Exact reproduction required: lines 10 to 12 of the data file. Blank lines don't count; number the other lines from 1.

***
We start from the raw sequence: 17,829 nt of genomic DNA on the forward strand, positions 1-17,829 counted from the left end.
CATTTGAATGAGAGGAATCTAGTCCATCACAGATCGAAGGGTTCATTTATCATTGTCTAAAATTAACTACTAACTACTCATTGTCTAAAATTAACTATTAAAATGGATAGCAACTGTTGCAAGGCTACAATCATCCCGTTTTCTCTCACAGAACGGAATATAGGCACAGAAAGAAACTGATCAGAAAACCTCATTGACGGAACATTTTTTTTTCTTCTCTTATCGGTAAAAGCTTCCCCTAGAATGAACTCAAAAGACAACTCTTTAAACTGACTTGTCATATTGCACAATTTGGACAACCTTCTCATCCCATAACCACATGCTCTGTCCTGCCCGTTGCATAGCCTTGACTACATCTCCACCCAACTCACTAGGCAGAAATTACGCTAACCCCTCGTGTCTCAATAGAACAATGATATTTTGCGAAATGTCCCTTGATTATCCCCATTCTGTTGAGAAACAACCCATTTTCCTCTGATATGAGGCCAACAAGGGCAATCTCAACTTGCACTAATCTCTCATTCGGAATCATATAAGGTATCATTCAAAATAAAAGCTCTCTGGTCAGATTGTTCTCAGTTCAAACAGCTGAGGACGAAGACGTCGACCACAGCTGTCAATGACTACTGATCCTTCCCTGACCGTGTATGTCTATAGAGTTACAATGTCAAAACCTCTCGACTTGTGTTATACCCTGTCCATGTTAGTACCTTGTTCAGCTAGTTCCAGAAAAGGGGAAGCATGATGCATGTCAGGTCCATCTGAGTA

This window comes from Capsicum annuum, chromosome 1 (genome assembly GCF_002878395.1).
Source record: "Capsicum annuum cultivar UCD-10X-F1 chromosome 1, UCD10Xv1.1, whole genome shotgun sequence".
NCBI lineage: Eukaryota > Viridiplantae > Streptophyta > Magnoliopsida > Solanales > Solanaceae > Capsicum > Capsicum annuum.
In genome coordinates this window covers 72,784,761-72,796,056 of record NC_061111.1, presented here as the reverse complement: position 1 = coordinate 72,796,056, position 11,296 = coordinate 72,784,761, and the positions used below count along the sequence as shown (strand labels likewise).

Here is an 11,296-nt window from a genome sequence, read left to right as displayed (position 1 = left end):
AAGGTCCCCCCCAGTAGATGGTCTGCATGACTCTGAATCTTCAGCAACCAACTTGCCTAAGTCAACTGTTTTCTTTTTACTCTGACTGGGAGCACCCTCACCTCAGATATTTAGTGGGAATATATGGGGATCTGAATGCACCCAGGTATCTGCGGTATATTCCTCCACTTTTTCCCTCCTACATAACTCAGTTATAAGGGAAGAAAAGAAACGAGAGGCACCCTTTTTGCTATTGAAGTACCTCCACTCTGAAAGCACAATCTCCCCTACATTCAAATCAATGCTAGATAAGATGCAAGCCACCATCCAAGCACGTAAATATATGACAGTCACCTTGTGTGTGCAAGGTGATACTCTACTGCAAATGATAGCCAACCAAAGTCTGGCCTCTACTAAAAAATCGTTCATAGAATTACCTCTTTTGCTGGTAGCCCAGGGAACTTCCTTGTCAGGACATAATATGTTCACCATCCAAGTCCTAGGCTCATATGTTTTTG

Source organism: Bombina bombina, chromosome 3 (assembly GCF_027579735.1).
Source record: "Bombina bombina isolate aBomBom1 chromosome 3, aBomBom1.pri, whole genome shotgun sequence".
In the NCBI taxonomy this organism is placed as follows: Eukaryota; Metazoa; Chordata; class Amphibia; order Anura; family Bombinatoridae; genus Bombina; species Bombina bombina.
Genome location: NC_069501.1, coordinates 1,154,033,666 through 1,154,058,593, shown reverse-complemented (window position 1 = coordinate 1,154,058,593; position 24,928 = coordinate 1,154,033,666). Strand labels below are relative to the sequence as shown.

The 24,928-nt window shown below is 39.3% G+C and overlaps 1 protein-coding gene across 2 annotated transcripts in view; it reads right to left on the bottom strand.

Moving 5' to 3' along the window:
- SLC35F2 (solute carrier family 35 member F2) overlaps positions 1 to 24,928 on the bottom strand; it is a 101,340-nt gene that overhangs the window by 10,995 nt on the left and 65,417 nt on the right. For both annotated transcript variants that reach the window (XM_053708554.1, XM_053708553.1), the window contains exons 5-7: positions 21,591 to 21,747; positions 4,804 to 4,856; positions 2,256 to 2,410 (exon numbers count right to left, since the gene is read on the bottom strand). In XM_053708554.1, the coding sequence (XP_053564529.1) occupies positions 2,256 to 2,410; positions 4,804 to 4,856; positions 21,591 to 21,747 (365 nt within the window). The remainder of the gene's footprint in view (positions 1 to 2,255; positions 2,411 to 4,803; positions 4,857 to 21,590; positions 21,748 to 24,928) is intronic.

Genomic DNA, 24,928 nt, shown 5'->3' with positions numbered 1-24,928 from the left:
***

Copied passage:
Source record: "Bombina bombina isolate aBomBom1 chromosome 3, aBomBom1.pri, whole genome shotgun sequence".
In the NCBI taxonomy this organism is placed as follows: Eukaryota; Metazoa; Chordata; class Amphibia; order Anura; family Bombinatoridae; genus Bombina; species Bombina bombina.
Genome location: NC_069501.1, coordinates 1,154,033,666 through 1,154,058,593, shown reverse-complemented (window position 1 = coordinate 1,154,058,593; position 24,928 = coordinate 1,154,033,666). Strand labels below are relative to the sequence as shown.